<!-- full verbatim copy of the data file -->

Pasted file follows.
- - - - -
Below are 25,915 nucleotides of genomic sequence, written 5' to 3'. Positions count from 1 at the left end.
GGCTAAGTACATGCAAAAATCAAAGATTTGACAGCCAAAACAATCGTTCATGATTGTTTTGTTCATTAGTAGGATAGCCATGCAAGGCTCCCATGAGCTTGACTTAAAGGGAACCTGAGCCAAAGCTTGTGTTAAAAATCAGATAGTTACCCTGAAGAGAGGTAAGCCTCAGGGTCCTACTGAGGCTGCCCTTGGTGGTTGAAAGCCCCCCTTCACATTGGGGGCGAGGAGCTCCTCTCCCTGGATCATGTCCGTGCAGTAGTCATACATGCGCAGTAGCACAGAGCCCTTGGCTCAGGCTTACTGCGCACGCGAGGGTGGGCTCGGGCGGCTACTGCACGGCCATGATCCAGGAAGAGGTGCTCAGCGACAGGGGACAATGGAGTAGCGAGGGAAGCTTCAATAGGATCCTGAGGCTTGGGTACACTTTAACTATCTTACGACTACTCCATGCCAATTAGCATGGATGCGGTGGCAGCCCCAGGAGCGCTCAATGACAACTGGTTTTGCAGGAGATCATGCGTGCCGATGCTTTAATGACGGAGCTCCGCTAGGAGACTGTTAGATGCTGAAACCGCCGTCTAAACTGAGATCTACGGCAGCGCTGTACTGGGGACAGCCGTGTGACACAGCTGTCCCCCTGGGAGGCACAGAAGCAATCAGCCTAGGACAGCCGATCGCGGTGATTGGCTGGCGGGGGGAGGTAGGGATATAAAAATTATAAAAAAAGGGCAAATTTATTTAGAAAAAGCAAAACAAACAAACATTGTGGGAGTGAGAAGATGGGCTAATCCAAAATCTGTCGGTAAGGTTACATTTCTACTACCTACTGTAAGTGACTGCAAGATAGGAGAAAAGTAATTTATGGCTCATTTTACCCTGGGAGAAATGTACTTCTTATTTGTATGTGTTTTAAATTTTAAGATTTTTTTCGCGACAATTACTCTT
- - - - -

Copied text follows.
Below are 25,915 nucleotides of genomic sequence, written 5' to 3'. Positions count from 1 at the left end.
GGCTAAGTACATGCAAAAATCAAAGATTTGACAGCCAAAACAATCGTTCATGATTGTTTTGTTCATTAGTAGGATAGCCATGCAAGGCTCCCATGAGCTTGACTTAAAGGGAACCTGAGCCAAAGCTTGTGTTAAAAATCAGATAGTTACCCTGAAGAGAGGTAAGCCTCAGGGTCCTACTGAGGCTGCCCTTGGTGGTTGAAAGCCCCCCTTCACATTGGGGGCGAGGAGCTCCTCTCCCTGGATCATGTCCGTGCAGTAGTCATACATGCGCAGTAGCACAGAGCCCTTGGCTCAGGCTTACTGCGCACGCGAGGGTGGGCTCGGGCGGCTACTGCACGGCCATGATCCAGGAAGAGGTGCTCAGCGACAGGGGACAATGGAGTAGCGAGGGAAGCTTCAATAGGATCCTGAGGCTTGGGTACACTTTAACTATCTTACGACTACTCCATGCCAATTAGCATGGATGCGGTGGCAGCCCCAGGAGCGCTCAATGACAACTGGTTTTGCAGGAGATCATGCGTGCCGATGCTTTAATGACGGAGCTCCGCTAGGAGACTGTTAGATGCTGAAACCGCCGTCTAAACTGAGATCTACGGCAGCGCTGTACTGGGGACAGCCGTGTGACACAGCTGTCCCCCTGGGAGGCACAGAAGCAATCAGCCTAGGACAGCCGATCGCGGTGATTGGCTGGCGGGGGGAGGTAGGGATATAAAAATTATAAAAAAAGGGCAAATTTATTTAGAAAAAGCAAAACAAACAAACATTGTGGGAGTGAGAAGATGGGCTAATCCAAAATCTGTCGGTAAGGTTACATTTCTACTACCTACTGTAAGTGACTGCAAGATAGGAGAAAAGTAATTTATGGCTCATTTTACCCTGGGAGAAATGTACTTCTTATTTGTATGTGTTTTAAATTTTAAGATTTTTTTCGCGACAATTACTCTT